Thursday, June 24, 2010

Review - Valhalla Rising

Set in 1000 AD, a mute one-eyed warrior has been held captive by a Norse Chieftain for years. Used for gambling, the mute warrior is pitted against other men in gladiator fashion. When a slim opportunity for escape appears, One-Eye takes it, slaying his captures and propelling himself into a voyage of self discovery.

"Valhalla Rising" is no typical period piece. While the topic of the Cristian Crusades have been detailed before, director Nicolas Winding Refn's account of the content is completely foreign. He uses the Crusades as only a backdrop to weave in and out of the religious sentiments that were apparent during the time. His film instead focuses on a mute, one-eyed warrior and the lives that intersect with him.

The historic tale is bitterly grim and extremely brutal, yet it does house a prevailing emotion of serenity. The delivery of these emotions could be quite off putting to some, I however, found them riveting. Director Nicolas Winding Refn masterfully explores a mix of torment, desolation, adventure and bonding within the 93 minute drama. A blend that isn't for everyone but one that most should appreciate the effort.

A major point of immersion throughout "Valhalla Rising" stems from Mads Mikkelsen haunting performance as One-Eye. A character that has absolutely no speaking role, Mikkelsen does a superb job of conveying the necessary range of emotion. On the surface, One-Eye looks completely broken, but within he is a bold warrior. Mikkelsen completely embodied One-Eye's barbaric tendencies, calm and collected one second and ready to attack the next. Mads Mikkelsen's portrayal definitely deserves some notoriety and at the very least, left me hoping to see more leading performances from him in the near future.

"Valhalla Rising" plays with a delicate balance between dark and light or good and evil. While there is reason  for debate surrounding One-Eye's character and soul, the character Are, is very much an embodiment of light throughout the drama. The bond that is silently developed between Are and One-Eye is elegant and powerful. Maarten Stevenson who plays Are isn't given much to do, however Refn's direction and storytelling does a remarkable of conveying the notion of serenity I made previously through the character.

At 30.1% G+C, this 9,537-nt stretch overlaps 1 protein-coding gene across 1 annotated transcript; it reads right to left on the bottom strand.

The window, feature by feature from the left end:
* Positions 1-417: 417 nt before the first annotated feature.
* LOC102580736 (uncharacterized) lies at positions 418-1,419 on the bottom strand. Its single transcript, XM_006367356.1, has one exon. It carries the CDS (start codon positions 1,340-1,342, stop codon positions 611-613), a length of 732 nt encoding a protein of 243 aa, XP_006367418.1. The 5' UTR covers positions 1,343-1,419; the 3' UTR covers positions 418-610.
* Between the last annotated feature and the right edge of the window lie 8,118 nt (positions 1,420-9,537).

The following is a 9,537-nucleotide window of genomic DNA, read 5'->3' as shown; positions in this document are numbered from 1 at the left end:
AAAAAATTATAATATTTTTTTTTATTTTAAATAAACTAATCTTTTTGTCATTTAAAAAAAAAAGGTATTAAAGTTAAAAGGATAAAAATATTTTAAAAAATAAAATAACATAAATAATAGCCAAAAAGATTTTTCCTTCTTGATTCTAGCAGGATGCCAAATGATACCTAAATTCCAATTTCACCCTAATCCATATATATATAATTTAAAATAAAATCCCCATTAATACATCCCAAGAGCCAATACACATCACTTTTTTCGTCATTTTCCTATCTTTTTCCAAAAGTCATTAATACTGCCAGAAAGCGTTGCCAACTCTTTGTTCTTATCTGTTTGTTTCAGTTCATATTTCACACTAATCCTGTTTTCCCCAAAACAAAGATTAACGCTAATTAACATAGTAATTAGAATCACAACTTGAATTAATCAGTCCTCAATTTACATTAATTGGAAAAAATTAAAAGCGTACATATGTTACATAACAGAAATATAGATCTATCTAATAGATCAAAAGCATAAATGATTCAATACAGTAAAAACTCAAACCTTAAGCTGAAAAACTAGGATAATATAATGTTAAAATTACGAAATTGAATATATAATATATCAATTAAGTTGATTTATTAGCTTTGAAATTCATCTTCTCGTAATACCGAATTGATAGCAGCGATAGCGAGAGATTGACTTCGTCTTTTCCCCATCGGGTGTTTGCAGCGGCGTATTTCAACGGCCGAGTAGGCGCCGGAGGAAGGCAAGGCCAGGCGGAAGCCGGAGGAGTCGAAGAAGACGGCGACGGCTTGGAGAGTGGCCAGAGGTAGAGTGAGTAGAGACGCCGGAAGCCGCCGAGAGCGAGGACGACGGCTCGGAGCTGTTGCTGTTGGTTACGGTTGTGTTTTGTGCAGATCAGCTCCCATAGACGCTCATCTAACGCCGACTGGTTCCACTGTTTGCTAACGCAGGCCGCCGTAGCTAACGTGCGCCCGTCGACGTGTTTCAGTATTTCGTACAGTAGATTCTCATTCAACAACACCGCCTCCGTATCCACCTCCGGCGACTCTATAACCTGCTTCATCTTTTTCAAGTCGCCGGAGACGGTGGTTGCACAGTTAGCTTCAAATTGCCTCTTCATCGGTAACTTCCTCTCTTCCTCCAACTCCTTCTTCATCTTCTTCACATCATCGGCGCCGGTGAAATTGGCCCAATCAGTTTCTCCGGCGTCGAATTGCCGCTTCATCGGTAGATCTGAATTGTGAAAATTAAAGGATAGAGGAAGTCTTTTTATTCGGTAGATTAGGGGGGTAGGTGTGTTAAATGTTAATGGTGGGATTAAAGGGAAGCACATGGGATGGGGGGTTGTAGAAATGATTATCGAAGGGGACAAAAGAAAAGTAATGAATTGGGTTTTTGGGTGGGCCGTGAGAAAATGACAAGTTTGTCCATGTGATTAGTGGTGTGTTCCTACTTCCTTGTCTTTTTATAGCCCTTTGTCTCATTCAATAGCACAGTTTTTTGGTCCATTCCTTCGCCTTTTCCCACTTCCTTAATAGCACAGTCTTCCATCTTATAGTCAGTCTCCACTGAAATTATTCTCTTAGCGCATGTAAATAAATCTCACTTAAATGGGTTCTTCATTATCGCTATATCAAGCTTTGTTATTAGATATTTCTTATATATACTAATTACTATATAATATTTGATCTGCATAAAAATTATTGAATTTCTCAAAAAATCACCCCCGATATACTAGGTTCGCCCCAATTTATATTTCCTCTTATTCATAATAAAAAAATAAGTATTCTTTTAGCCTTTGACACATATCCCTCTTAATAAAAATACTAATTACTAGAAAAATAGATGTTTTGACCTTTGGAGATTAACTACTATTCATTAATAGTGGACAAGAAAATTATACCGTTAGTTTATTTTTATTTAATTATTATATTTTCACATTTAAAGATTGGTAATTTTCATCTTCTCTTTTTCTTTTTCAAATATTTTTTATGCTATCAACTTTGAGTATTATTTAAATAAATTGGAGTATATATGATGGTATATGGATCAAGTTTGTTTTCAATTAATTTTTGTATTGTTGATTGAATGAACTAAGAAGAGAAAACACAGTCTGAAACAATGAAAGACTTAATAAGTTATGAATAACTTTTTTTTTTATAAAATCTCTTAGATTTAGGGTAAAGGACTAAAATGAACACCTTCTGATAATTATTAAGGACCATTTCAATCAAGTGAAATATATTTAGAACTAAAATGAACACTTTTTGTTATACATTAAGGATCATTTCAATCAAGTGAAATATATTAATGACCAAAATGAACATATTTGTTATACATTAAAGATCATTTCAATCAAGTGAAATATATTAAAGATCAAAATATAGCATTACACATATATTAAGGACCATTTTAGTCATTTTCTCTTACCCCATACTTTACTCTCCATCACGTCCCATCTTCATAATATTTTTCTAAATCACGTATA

Cinematographer Morten Søborg does a fantastic job of capturing the melancholy mood to the story. His vision of the Scottish countryside is immaculate. The cinematography throughout is truly mesmerizing and really adds to the emotion of the explorative journey director Nicolas Winding Refn intended to make. The original music by Peter Kyed and Peter Peter also does a fabulous job of stirring a unsettling mood throughout. There are numerous moments where I found myself awestruck by the raw blend of emotions created from a simple camera angle and/or musical tone. Stuff that reminds me why I love film so much.

Ultimately, "Valhalla Rising" is a interpretive film. While I am not so sure everyone would walk away grasping the journey or agreeing on its message, I'm fairly certain most will be stunned by the voyage. For instance, there are quite a few questions to be had in a story that is so detailed but contains very little dialogue. Which doesn't mean there is no development, because there is. Quite frankly, most of the development is done visually or implied, leaving the viewer with only hints to piece together the story. This also leaves the viewer to decode the film themselves. At the same time, the bloody drama also gives glimpses into itself. Refn's story teases the future, if you will, a angle that could disrupt more than engage.